usa - elections

This is the text of a flyer written and disseminated by the community in the USA. A tool for regarding and judging the upcoming presidential elections

A Politics of Responsibility

September, 2000
The human thrust toward an infinite ideal lies at the very heart of the American experience. From the beginning the United States has understood itself as the nation where all people could fully express their human desires, generate communities, create works, and build a “new world.” To this day, Americans have an ingrained sense that life is positive, that the human heart contains a deep promise, and that freedom can seek its fulfillment without having to wait for the generosity of the powerful. As Christians, we have a great sympathy for this idealism and this freedom, because we have encountered in the flesh the Ideal that moves every human heart. This Ideal is not an abstract idea, but a tangible presence in history. Whenever the concreteness of this presence is denied or destroyed, the Ideal is reduced to ideology, and ideology always serves those in power.
For this reason, our approach to politics is that of responsibility in front of the gift of reality. A politics of responsibility does not defend any preconceived notion of the way things should be; it affirms the primacy of human desires over abstract ideologies, of individuals and communities over impersonal institutions. This is the attitude of the social doctrine of the Church, expressed in the three principles of freedom, subsidiarity, and solidarity. Freedom means, concretely, freedom to live, build, and educate, to associate around shared needs and respond to them with creative works. Subsidiarity means that the state must serve society and not take its place, and that what can best be done at the grassroots should not be taken over by the government. Conversely, the state should facilitate and defend all forms of constructive creativity, and recognize their public value. Solidarity means that politics also must be attentive to the needs of those weaker members of society who lack the opportunities and resources to freely express their creativity.
On the occasion of the upcoming elections we want to contribute these principles to the American political debate. There are a few concrete issues which we feel constitute important applications of a politics of responsibility:

1 First of all, freedom of education, since educating the young is one of the most crucial forms of human expression, that should never be monopolized or homogenized by political power. We ask for the state to recognize everyone’s right to an education consistent with human dignity and freedom. This requires, first of all, welcoming and supporting the initiatives of individuals, families, and communities. It also implies that public education must allow freedom of expression and association for all.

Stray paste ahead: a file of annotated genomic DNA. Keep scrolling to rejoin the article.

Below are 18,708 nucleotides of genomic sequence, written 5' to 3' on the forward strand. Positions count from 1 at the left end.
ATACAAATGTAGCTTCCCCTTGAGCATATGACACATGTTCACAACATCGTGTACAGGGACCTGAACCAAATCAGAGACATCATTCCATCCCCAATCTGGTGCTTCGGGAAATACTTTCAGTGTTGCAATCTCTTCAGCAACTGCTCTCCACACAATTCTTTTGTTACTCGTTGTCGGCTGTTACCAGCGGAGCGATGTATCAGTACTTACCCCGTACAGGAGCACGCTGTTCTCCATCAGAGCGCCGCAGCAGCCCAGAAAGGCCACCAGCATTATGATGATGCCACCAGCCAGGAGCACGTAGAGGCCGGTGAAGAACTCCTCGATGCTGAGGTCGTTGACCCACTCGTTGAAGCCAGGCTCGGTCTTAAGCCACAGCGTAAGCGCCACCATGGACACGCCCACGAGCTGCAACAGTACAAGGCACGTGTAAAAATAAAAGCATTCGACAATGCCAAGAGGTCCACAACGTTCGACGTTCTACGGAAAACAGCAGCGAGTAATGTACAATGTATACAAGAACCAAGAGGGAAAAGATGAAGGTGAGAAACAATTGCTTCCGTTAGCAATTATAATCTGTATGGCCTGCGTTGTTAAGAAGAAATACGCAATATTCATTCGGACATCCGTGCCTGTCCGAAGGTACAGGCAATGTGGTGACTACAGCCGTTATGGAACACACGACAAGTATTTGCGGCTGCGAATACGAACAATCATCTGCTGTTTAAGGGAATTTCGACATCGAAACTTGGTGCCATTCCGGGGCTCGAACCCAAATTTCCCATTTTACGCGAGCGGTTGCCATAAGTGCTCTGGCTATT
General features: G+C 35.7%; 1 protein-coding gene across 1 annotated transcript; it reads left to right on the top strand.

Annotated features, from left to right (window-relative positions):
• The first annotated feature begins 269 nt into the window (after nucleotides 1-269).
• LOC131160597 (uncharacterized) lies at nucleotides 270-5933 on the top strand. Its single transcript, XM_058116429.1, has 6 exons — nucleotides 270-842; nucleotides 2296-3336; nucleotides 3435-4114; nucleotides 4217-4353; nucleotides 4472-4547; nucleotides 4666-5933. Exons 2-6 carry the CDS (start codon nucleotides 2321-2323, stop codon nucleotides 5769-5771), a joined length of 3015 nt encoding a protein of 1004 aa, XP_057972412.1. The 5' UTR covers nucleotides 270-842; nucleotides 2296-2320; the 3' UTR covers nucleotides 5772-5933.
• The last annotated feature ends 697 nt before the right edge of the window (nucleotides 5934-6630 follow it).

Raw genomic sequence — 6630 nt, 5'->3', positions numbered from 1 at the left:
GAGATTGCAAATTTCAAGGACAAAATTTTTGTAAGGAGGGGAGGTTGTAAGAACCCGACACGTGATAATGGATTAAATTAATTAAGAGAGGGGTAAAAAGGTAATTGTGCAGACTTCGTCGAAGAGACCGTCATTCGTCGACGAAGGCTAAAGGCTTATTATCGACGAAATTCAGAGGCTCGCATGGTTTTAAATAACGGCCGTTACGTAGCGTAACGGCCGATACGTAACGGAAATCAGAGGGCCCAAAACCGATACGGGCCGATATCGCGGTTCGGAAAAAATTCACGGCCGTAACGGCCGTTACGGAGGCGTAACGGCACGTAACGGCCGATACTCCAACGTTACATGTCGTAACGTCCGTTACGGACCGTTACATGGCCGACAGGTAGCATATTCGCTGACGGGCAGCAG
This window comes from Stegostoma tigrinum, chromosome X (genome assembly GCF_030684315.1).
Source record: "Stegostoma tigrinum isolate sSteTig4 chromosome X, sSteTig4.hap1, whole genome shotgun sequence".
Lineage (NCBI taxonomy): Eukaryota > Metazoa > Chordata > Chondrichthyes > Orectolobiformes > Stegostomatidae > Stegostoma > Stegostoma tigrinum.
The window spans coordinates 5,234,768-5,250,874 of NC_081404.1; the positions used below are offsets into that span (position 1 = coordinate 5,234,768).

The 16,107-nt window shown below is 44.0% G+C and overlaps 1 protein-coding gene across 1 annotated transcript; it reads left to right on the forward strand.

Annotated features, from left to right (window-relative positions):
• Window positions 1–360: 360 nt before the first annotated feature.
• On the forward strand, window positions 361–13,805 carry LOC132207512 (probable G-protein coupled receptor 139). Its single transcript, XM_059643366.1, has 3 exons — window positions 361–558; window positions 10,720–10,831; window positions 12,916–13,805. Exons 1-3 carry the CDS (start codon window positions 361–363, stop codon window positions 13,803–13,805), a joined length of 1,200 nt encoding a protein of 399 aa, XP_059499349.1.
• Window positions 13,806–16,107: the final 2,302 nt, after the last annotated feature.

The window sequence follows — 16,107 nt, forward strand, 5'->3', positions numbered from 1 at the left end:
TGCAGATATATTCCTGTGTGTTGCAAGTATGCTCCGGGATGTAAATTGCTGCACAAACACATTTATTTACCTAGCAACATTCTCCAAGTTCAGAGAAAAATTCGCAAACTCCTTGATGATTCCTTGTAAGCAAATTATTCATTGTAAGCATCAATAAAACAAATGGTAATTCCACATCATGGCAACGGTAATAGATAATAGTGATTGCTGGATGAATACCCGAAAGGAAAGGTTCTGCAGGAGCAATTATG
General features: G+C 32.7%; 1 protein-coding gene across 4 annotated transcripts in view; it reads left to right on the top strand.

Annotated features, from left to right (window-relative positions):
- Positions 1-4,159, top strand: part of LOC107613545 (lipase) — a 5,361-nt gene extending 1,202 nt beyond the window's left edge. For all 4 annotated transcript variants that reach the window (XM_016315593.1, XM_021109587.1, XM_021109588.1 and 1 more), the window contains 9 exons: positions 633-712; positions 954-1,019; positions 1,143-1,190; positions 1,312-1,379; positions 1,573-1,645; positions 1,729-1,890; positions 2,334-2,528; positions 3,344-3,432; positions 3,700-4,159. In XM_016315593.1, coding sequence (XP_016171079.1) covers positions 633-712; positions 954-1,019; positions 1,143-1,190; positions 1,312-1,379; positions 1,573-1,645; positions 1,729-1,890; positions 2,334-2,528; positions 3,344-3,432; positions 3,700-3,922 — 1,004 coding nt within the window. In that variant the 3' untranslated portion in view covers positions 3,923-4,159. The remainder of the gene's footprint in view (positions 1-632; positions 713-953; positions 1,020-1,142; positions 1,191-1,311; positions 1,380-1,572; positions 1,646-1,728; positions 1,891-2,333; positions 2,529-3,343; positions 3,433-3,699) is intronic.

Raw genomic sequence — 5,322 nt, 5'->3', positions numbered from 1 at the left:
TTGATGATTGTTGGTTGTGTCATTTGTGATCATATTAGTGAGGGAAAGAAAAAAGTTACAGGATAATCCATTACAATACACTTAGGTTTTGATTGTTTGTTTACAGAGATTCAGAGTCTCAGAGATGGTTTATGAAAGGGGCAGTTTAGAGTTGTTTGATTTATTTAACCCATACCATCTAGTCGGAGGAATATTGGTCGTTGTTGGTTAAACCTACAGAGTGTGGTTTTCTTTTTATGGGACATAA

2 In general, public policy must recognize and value all those intermediate communities that stand between the individual and the powers of the government and of private economic interests. This includes acknowledging the essential social role of the family and also the public value of non-profit organizations, for instance in the tax code.

3 The principles of both subsidiarity and solidarity are crucial to the world of health care, which is more and more ruled by powerful economic interests. Indeed, the right to adequate health care is a constitutive part of the right to life. The law must protect the integrity of the human body, from conception to natural death.

4 A politics of responsibility also means that both isolationism and hegemony are unacceptable answers to the many challenges that come to us from the rest of the world. The United States today has, like no other country, the historical task of preserving peace in the world as the necessary condition for human development. Also, America must live up to its unique tradition of openness to immigrants, who have always been the great source of vitality in our history.

With this declaration, we seek to dialogue with men and women of good will, across party lines, who share our conviction that politics should bet everything on the original, irreducible dynamism of the human heart.
Communion and Liberation